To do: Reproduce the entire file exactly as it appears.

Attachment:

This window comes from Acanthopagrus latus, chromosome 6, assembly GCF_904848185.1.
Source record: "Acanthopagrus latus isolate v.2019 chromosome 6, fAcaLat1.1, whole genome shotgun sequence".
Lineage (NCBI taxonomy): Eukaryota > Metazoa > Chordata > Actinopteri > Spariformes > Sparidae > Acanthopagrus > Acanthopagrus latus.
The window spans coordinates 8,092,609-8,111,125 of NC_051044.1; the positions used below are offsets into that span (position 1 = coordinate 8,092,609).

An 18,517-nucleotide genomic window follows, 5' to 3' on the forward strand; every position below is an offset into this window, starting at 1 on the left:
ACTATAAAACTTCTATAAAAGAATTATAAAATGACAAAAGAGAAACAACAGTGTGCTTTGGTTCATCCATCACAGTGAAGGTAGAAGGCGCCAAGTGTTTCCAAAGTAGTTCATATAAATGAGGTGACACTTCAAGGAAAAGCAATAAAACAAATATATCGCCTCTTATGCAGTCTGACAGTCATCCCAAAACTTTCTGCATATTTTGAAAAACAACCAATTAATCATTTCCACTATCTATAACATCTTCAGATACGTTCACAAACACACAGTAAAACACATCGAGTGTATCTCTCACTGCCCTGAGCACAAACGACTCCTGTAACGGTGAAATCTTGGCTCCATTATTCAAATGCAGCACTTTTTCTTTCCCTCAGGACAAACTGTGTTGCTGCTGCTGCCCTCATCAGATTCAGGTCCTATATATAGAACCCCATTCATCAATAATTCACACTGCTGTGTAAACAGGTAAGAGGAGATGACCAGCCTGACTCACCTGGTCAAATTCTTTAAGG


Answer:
This window comes from Acanthopagrus latus, chromosome 6, assembly GCF_904848185.1.
Source record: "Acanthopagrus latus isolate v.2019 chromosome 6, fAcaLat1.1, whole genome shotgun sequence".
Lineage (NCBI taxonomy): Eukaryota > Metazoa > Chordata > Actinopteri > Spariformes > Sparidae > Acanthopagrus > Acanthopagrus latus.
The window spans coordinates 8,092,609-8,111,125 of NC_051044.1; the positions used below are offsets into that span (position 1 = coordinate 8,092,609).

An 18,517-nucleotide genomic window follows, 5' to 3' on the forward strand; every position below is an offset into this window, starting at 1 on the left:
ACTATAAAACTTCTATAAAAGAATTATAAAATGACAAAAGAGAAACAACAGTGTGCTTTGGTTCATCCATCACAGTGAAGGTAGAAGGCGCCAAGTGTTTCCAAAGTAGTTCATATAAATGAGGTGACACTTCAAGGAAAAGCAATAAAACAAATATATCGCCTCTTATGCAGTCTGACAGTCATCCCAAAACTTTCTGCATATTTTGAAAAACAACCAATTAATCATTTCCACTATCTATAACATCTTCAGATACGTTCACAAACACACAGTAAAACACATCGAGTGTATCTCTCACTGCCCTGAGCACAAACGACTCCTGTAACGGTGAAATCTTGGCTCCATTATTCAAATGCAGCACTTTTTCTTTCCCTCAGGACAAACTGTGTTGCTGCTGCTGCCCTCATCAGATTCAGGTCCTATATATAGAACCCCATTCATCAATAATTCACACTGCTGTGTAAACAGGTAAGAGGAGATGACCAGCCTGACTCACCTGGTCAAATTCTTTAAGG